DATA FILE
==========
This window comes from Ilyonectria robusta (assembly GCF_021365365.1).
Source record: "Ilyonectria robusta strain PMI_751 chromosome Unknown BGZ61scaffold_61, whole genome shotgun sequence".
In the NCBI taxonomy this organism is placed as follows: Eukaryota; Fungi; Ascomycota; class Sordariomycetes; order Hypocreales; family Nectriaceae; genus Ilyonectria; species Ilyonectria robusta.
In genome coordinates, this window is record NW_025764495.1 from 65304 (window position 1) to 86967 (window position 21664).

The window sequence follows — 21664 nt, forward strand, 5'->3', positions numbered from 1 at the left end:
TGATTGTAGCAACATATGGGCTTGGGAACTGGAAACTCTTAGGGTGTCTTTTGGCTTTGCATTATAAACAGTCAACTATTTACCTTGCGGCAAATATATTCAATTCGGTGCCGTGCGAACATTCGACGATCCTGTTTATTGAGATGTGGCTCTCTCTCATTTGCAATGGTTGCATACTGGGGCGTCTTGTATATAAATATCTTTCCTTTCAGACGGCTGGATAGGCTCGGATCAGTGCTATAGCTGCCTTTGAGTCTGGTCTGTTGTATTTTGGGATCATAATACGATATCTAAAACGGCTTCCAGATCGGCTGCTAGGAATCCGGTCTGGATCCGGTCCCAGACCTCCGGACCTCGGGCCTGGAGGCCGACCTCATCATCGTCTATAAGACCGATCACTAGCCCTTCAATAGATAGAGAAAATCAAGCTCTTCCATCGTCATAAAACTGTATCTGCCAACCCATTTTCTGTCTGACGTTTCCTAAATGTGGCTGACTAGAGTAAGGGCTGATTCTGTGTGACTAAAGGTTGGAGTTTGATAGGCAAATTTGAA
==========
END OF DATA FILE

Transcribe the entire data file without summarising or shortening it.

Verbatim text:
This window comes from Ilyonectria robusta (assembly GCF_021365365.1).
Source record: "Ilyonectria robusta strain PMI_751 chromosome Unknown BGZ61scaffold_61, whole genome shotgun sequence".
In the NCBI taxonomy this organism is placed as follows: Eukaryota; Fungi; Ascomycota; class Sordariomycetes; order Hypocreales; family Nectriaceae; genus Ilyonectria; species Ilyonectria robusta.
In genome coordinates, this window is record NW_025764495.1 from 65304 (window position 1) to 86967 (window position 21664).

The window sequence follows — 21664 nt, forward strand, 5'->3', positions numbered from 1 at the left end:
TGATTGTAGCAACATATGGGCTTGGGAACTGGAAACTCTTAGGGTGTCTTTTGGCTTTGCATTATAAACAGTCAACTATTTACCTTGCGGCAAATATATTCAATTCGGTGCCGTGCGAACATTCGACGATCCTGTTTATTGAGATGTGGCTCTCTCTCATTTGCAATGGTTGCATACTGGGGCGTCTTGTATATAAATATCTTTCCTTTCAGACGGCTGGATAGGCTCGGATCAGTGCTATAGCTGCCTTTGAGTCTGGTCTGTTGTATTTTGGGATCATAATACGATATCTAAAACGGCTTCCAGATCGGCTGCTAGGAATCCGGTCTGGATCCGGTCCCAGACCTCCGGACCTCGGGCCTGGAGGCCGACCTCATCATCGTCTATAAGACCGATCACTAGCCCTTCAATAGATAGAGAAAATCAAGCTCTTCCATCGTCATAAAACTGTATCTGCCAACCCATTTTCTGTCTGACGTTTCCTAAATGTGGCTGACTAGAGTAAGGGCTGATTCTGTGTGACTAAAGGTTGGAGTTTGATAGGCAAATTTGAA